I didn’t spend a long time at the official tourist lookout at the bridge, which seemed overwhelming and overpopulated after the relative tranquility of Lands End and my hike through the Presidio (which I was undertaking in formal footwear ill-suited to the task). Instead, I made my way to Fort Point, and as quickly as possible. The Fort at Fort Point, as it was originally known is the only building of west of the Mississippi to built in its particular style, which was made redundant with the military developments of the Civil War, which also meant it was the last of its kind to be built anywhere in the United States. It is also where Novak’s Madeleine, believing herself to be a dead woman named Carlotta Valdes, throws herself into the bay.
My illusions about this spot, I should warn you, were not all that you might think: I knew, for example, that the magic of the movies had been involved in the making of the scene—that there aren’t any steps in the wall for Scottie to carry Madeline up after he’s rescued her and that Hitchcock had shot that part of the scene in a studio to provide them—and thanks to a friend, who had sent me a photo of the site a year or two before, that it might be off-limits to visitors. This was the case and I even took the same photo: Carlotta Valdes wasn’t there.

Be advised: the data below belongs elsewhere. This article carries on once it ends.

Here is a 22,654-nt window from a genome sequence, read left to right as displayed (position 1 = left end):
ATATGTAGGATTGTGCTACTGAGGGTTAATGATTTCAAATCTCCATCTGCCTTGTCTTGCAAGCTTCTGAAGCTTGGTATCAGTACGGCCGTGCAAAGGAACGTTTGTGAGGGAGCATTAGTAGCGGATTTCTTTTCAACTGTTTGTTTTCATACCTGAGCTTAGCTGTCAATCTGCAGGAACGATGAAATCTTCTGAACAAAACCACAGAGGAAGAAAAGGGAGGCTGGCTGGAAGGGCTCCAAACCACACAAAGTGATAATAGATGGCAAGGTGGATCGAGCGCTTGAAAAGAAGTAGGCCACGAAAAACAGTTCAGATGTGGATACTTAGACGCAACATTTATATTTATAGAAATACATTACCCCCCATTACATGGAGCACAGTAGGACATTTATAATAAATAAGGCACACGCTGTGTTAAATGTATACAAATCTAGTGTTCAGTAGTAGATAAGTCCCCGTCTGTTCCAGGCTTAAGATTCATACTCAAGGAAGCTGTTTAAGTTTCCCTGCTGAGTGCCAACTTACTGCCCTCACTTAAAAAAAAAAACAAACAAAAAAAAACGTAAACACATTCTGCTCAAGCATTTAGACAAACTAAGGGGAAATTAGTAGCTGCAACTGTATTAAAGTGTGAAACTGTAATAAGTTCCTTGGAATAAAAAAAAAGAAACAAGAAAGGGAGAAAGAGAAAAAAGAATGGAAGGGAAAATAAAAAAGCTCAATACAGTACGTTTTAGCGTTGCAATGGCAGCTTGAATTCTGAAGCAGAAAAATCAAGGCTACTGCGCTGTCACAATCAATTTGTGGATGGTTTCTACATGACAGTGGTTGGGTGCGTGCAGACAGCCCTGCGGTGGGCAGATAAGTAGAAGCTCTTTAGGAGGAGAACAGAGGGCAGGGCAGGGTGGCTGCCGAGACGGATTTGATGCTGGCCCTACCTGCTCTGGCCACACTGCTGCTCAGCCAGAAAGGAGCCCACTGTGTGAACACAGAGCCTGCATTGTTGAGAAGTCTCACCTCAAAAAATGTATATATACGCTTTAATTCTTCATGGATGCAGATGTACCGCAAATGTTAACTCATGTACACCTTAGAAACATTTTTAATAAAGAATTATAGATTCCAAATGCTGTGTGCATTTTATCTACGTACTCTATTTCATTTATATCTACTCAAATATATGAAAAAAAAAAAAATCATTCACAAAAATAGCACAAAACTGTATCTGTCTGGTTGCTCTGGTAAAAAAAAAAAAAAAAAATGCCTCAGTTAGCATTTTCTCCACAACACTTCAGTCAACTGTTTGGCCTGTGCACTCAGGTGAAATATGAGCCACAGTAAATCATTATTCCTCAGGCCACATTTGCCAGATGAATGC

The Golden Gate Bridge and Fort Point are currently being retrofitted with earthquake-withstanding support systems, which is why the fort is closed three days of the week and why, apparently, visitors can’t walk around behind it. But part of me isn’t entirely convinced. Indeed, I couldn’t help wonder if the real reason for the padlocked gate was some unreported spate of copycat suicides: young men and women—possessed, perhaps, like Hitchcock’s heroine, or else without the money, patience or taste for liquor to drink themselves to death in the finest city in the world to do it—throwing themselves helplessly into the waters. (Later I learned that “Hopper’s Hands”, the plaque on the chain link fence that closes the area off, was installed as a tribute to ironworkers on the bridge who not only risk their lives to maintain it, but also volunteer to talk down those intent on ending their lives by jumping from it.)
I started back in the direction I had come, crossing Crissy Field with its joggers and picnickers and making my way across town to Fisherman’s Wharf. When you’re walking in this direction, with your back to the bridge, the landmark that most dominates your field of vision is Alcatraz. Even though the penitentiary there has been closed for years, and even though you might be looking at it on an otherwise beautiful day, the craggy rock is still dark and foreboding and even, in its way, a little scary. But the rainbow of colours dotting the air in front of it, created by the hundred-strong coterie of windsurfers and kite-surfers out on the water, has the effect of lightening the mood somewhat. So it was not quite the Rock of The Rock I was looking at, let alone that of, say, Escape from Alcatraz. The bridge, however, when I turned to look back at it, remained a matte painting from 50 years ago. And the pianist’s songs, I’m pleased to say, remain even older than that.